Strategy vs. System: Grazing for Desired Outcomes Page not found - Society For Range Management
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Strategy vs. System: Grazing for Desired Outcomes
Sponsored by Colorado Section, Society for Range Management
December 2-4, 2008
Ft. Collins Marriott

Strategy vs. System Videos
Nick Petry Workshop:
Planning Grazing Management: A Key to Profits

Sponsored by the National Western Stock Show Scholarship Trust Fund.
Part of the Colorado Section SRM Annual Meeting

Nick Petry Workshop Videos
Special Note: The videos will be displayed in a separate popup window. Select the video by clicking on the Author of your choice. If you desire to view the video in a larger format, click the square icon below the viewing window on the left. (!)
Plant/Animal Interaction on Landscapes
Grazing Management – Early Research and Successful Programs; Elements of a Successful Grazing Strategy
Bill Krueger Professor Emeritus Oregon State University
Timing of Grazing and its Effects on Individual Plants
Pat Reece CEO, Prairie & Montane Enterprises
Plant Defoliations – What We Do and Do Not Know
Justin Derner USDA –ARS Cheyenne and David Briske – Texas A&M University
Effects of Grazing on Nitrogen Cycling and Implications for Rangeland Productivity
David Augustine, USDA-ARS Ft. Collins, and Dan Milchunas, Colorado State University
Factors Affecting Animal Selection on a Landscape and Manipulating Distribution Without Fences
Derek Bailey New Mexico State University Department of Animal and Range Sciences
Animal Selectivity – Implications for Management and Research Design
Factors that Affect Animal Selectivity – Implications for Grazing Management
Larry Rittenhouse Professor Emeritus Colorado State University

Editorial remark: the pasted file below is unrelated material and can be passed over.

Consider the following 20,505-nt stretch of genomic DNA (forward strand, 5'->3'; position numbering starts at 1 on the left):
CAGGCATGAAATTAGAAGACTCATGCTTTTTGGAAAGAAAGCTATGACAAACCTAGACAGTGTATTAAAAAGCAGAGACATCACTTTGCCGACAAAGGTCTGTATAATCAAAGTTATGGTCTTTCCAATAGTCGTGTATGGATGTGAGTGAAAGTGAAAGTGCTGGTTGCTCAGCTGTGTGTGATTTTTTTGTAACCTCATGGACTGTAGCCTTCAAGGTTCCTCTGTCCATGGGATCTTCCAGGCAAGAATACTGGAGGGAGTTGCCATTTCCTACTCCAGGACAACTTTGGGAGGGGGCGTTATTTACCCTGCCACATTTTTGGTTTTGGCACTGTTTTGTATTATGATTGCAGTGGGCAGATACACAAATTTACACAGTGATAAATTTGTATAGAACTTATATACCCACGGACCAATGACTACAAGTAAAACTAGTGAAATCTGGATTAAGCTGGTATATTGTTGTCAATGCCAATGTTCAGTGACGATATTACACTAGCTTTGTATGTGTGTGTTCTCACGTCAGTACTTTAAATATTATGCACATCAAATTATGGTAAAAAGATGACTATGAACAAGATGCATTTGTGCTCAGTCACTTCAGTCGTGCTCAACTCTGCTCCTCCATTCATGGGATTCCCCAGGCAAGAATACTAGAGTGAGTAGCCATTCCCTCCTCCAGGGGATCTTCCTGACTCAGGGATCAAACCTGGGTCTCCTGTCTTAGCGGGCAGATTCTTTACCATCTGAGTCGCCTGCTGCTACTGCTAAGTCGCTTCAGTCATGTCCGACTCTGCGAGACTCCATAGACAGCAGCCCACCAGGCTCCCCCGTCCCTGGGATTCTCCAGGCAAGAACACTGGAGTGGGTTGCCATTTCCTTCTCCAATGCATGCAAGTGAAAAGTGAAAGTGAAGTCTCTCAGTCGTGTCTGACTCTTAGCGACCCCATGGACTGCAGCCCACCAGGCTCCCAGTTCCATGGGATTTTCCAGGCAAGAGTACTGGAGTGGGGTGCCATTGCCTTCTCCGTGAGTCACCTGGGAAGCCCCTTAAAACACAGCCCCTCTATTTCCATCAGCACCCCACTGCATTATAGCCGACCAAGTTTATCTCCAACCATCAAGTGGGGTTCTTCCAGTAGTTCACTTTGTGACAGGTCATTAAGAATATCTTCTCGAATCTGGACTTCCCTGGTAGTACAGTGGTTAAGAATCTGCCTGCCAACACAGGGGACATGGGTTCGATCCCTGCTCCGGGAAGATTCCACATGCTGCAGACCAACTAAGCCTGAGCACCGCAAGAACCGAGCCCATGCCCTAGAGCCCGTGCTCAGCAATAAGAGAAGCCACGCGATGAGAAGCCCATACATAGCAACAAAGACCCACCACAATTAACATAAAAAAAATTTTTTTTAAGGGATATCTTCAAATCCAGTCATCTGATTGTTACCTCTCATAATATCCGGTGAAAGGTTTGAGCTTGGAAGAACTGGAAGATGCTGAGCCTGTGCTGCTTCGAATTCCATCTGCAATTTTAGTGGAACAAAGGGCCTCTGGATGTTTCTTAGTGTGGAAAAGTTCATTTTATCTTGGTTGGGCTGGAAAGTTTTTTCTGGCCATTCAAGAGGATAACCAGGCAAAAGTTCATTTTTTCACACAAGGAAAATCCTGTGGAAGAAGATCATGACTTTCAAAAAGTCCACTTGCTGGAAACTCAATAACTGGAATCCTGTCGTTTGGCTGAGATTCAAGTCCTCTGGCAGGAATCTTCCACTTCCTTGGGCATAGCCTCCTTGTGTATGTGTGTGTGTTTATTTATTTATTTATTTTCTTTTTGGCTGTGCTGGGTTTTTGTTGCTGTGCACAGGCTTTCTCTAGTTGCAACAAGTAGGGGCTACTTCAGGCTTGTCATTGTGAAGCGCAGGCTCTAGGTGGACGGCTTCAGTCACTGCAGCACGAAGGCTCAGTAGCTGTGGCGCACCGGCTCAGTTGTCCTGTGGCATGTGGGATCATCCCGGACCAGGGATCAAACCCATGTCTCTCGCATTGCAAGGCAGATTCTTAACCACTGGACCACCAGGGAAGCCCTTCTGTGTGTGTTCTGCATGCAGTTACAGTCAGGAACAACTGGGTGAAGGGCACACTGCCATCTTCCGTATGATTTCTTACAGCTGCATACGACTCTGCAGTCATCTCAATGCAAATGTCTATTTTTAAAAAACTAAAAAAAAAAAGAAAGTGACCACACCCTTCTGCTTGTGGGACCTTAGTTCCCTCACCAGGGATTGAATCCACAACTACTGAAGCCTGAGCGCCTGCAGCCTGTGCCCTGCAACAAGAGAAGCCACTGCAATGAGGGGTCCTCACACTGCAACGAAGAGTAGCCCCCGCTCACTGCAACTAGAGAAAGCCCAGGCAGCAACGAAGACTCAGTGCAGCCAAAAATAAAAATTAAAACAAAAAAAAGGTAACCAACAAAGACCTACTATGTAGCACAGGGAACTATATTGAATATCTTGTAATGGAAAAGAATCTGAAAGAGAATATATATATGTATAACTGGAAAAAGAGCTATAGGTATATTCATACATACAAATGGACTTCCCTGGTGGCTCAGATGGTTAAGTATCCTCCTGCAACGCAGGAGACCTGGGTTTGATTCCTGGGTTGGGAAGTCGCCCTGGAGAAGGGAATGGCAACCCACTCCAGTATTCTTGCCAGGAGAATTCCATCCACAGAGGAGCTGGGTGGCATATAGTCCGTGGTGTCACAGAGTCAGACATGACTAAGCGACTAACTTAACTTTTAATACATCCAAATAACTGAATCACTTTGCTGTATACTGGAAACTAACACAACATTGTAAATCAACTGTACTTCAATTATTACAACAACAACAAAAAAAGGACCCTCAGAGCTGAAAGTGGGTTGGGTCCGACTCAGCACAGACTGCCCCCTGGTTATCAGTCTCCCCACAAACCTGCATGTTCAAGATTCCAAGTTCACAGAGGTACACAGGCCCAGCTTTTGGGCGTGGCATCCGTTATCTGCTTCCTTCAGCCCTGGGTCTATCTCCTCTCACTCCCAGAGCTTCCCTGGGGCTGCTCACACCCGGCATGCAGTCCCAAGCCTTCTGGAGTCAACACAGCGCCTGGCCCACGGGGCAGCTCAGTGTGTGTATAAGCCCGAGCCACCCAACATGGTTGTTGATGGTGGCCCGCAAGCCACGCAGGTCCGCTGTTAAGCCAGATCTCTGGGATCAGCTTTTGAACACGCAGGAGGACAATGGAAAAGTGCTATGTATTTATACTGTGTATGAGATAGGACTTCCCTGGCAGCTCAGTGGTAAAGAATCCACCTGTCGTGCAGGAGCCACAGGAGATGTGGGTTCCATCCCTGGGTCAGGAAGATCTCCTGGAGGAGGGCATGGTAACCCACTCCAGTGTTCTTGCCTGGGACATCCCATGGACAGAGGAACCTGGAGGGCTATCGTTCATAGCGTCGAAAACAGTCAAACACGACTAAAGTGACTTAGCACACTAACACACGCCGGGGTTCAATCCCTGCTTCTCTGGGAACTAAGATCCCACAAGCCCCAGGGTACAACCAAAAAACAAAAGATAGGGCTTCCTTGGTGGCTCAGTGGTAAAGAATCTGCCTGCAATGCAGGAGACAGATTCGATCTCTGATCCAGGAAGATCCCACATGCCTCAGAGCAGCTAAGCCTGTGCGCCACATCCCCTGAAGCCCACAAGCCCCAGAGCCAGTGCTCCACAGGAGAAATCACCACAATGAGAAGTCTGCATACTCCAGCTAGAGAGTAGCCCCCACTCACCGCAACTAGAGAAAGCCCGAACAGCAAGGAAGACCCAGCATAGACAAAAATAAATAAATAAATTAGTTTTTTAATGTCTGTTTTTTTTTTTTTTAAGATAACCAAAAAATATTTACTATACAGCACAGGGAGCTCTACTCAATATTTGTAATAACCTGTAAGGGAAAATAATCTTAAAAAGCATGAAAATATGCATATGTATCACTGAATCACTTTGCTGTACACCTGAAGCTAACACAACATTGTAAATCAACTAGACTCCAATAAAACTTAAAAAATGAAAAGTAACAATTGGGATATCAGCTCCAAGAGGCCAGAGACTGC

Why Animals Do What They Do - Influences of Animal Experience on Grazing Choices
Fred Provenza Utah State University
Why Researchers and Practitioners Report Different Results
Richard Teague Texas A&M University Experiment Station, Vernon
Managing Grazing for Desired Ecological Outcomes
Grazing Management and Its Effects on Soils and the Hydrologic Cycle
Jay Volk BNI Coal
Improving Wildlife Habitat Using Grazing Management
Terry Messmer Utah State University Fisheries and Wildlife Professor and Quinney Professor for Wildlife Conflict Management
Grazing Research and Grazing Management: Where Theory Meets Reality
Brien Norton Director, Centre for the Management of Arid Environments, Kalgoorlie, Australia
Planning Grazing Management: A Key to Profits
Dr. James Heird
Why I Use Planned Grazing In a Semiarid Environment
Risk Management Using Grazing Management
John Welch, Rancher in Fowler Colorado and General Manager Spade Ranches, Texas
“There are Horses for Courses” – Grazing Strategies for Different Rainfall Patterns
Using Planned Grazing to Change Plant Community Composition in Different Environments
Jim Howell, Holistic Management Rancher from Gunnison Colorado and New Mexico
“Whether You Think You Can or You Think You Can’t, You’re Probably Right”
The Learning Curve and Using Adaptive Management to Make a Successful Grazing Program
Grady Grissom, Rancher, Las Animas County, Colorado
Multi-Species Grazing for Desired Outcomes
Using Multiple Domestic Species for Management Objectives
Rick Danvir, Wildlife Manager Deseret Land and Livestock, Utah
Guidelines of Grazing Management – Factors Affecting the Likelihood of Success of a Grazing Management Program
Rules and guidelines for successful grazing management
Pat Reece, CEO, Prairie & Montane Enterprises
Panel 1
Panel 2
Synthesis of the Past Two Days
Panel discussion and questions with all Tuesday and Wednesday speakers
Moderated and summarized by Fee Busby, USU
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